For a while now, I’d been wanting a to do a little write-up of how I make the show. I like reading this sort of stuff and thought other people might as well. Plus, at some point in the future, I’m going to probably have trouble remembering any of this! Encounter 60, which covered Orfeo Angelucci was a massive bear of an episode so I thought it would make a good example.
It all begins with reading. Lots of reading. This phase began on July 15, 2019. Even though I have the original books, I tend to do my reading for the show on an iPad, screenshotting and cropping out portions that serve as the “documents” within the episode.
As I do this, I’m making an outline along the way, and when I’ve got all the document sections I think I’ll need (usually far more than I will actually use), I start writing the narration (which, for this episode, began on July 22) and send lines out that other people need to record remotely. I use Scrivener to write the scripts, as it allows me to dump all of my document sections into one folder, my narrative in another, and then I can just output the specific portions I need as a PDF.
For a while now, the pattern has been to output the scripts for narration and documents separately, with the narration script having spaces for where documents belong.
Once all of this is set, I record the documents using Logic Pro X and whatever sound effects I think are useful but not too intrusive. Each document is saved as a wav file named to match the insert notes as seen in the script sample above. I used to record straight through, moving from narration to documents and back, but I’ve found that doing all the documents at once was easier than switching my tone of voice constantly.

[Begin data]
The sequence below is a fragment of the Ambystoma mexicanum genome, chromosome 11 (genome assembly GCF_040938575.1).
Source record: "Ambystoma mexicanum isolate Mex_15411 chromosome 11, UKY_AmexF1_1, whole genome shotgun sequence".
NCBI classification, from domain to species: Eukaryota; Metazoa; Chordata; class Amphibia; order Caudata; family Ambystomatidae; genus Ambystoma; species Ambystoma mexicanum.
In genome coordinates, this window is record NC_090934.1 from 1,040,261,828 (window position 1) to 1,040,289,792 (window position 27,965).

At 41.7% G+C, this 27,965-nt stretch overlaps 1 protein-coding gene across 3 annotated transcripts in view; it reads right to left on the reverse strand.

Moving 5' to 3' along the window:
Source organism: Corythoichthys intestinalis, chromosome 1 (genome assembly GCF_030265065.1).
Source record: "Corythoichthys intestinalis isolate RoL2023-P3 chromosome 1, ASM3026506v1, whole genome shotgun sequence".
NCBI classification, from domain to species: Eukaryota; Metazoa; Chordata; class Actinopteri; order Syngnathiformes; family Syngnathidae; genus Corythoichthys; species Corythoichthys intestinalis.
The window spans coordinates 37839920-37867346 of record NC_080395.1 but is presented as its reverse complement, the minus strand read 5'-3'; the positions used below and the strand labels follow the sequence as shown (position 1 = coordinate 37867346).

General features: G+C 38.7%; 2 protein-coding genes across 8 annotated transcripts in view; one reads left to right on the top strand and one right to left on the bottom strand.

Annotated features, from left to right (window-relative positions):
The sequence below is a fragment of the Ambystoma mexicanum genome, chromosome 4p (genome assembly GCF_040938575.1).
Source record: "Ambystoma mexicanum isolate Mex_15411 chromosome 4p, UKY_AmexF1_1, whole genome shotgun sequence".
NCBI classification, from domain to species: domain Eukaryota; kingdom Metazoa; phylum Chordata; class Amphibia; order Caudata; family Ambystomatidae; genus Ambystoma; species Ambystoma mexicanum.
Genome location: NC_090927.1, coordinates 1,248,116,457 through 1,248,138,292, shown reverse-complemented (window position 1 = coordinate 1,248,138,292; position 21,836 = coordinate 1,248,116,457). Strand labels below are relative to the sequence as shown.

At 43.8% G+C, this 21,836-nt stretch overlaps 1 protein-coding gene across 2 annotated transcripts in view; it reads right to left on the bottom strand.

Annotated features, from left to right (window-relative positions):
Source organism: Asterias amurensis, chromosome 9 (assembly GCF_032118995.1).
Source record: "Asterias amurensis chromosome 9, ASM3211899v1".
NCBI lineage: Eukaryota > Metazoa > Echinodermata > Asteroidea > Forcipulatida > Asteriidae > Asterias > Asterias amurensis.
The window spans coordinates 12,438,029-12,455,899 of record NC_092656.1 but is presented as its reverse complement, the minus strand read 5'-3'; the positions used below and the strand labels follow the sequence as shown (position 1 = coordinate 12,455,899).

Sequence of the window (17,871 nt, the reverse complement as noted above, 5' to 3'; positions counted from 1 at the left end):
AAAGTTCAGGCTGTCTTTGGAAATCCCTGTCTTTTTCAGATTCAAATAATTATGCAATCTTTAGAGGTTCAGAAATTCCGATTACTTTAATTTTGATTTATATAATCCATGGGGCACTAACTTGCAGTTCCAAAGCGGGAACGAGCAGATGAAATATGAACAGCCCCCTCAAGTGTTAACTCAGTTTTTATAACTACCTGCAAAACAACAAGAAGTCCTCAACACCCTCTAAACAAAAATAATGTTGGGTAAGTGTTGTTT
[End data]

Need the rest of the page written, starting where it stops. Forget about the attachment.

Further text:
In the case of Encounter 60, document recording began on July 25 and was completed on July 27. During this time it became apparent that if I didn’t do some cutting I’d never get everything recorded in time, so I got out the red pen.
Once the documents are recorded, I begin working on the narration. I’ve recently begun using Hindenburg Journalist for this. I dump all the document wav files into the clipboard area, record the narration, and insert the documents at the appropriate points. There are also clipboard areas for “utility sounds” (opening, closing, “woosh” and the new footnote sound) and external audio clips–in this case Angelucci’s odd musical choices and Long John Nebel.
Narration recording for Encounter 60 took place on July 28 and 29, with additional panic over the program being unable to find all the recording I did on the early morning of July 30.
Once everything is how I like it, it some processing magic applied and is run through Hindenburg’s mastering process.